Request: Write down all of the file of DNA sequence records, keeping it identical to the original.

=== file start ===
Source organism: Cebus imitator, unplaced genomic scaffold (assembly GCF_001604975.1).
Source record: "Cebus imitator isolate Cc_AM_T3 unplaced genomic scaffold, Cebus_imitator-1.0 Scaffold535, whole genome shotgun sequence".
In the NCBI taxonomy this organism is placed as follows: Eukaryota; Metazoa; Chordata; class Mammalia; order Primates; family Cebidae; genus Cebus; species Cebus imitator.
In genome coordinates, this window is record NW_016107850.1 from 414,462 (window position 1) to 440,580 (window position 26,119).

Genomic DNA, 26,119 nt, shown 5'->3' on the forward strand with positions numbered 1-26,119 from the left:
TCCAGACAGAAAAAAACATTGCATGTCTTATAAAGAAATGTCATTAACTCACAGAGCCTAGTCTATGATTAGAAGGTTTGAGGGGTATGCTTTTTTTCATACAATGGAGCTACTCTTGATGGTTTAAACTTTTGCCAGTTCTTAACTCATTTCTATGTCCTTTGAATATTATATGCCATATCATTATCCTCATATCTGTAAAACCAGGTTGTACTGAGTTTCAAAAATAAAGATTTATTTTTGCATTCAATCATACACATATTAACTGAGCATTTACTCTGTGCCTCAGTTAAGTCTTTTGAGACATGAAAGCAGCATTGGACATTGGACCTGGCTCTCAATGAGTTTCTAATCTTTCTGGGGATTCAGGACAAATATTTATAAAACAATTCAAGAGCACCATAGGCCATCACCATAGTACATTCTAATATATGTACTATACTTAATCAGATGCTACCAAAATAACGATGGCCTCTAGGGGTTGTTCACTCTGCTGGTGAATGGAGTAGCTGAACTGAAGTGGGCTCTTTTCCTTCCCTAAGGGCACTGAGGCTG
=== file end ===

Source organism: Cebus imitator, unplaced genomic scaffold (assembly GCF_001604975.1).
Source record: "Cebus imitator isolate Cc_AM_T3 unplaced genomic scaffold, Cebus_imitator-1.0 Scaffold535, whole genome shotgun sequence".
In the NCBI taxonomy this organism is placed as follows: Eukaryota; Metazoa; Chordata; class Mammalia; order Primates; family Cebidae; genus Cebus; species Cebus imitator.
In genome coordinates, this window is record NW_016107850.1 from 414,462 (window position 1) to 440,580 (window position 26,119).

Genomic DNA, 26,119 nt, shown 5'->3' on the forward strand with positions numbered 1-26,119 from the left:
TCCAGACAGAAAAAAACATTGCATGTCTTATAAAGAAATGTCATTAACTCACAGAGCCTAGTCTATGATTAGAAGGTTTGAGGGGTATGCTTTTTTTCATACAATGGAGCTACTCTTGATGGTTTAAACTTTTGCCAGTTCTTAACTCATTTCTATGTCCTTTGAATATTATATGCCATATCATTATCCTCATATCTGTAAAACCAGGTTGTACTGAGTTTCAAAAATAAAGATTTATTTTTGCATTCAATCATACACATATTAACTGAGCATTTACTCTGTGCCTCAGTTAAGTCTTTTGAGACATGAAAGCAGCATTGGACATTGGACCTGGCTCTCAATGAGTTTCTAATCTTTCTGGGGATTCAGGACAAATATTTATAAAACAATTCAAGAGCACCATAGGCCATCACCATAGTACATTCTAATATATGTACTATACTTAATCAGATGCTACCAAAATAACGATGGCCTCTAGGGGTTGTTCACTCTGCTGGTGAATGGAGTAGCTGAACTGAAGTGGGCTCTTTTCCTTCCCTAAGGGCACTGAGGCTG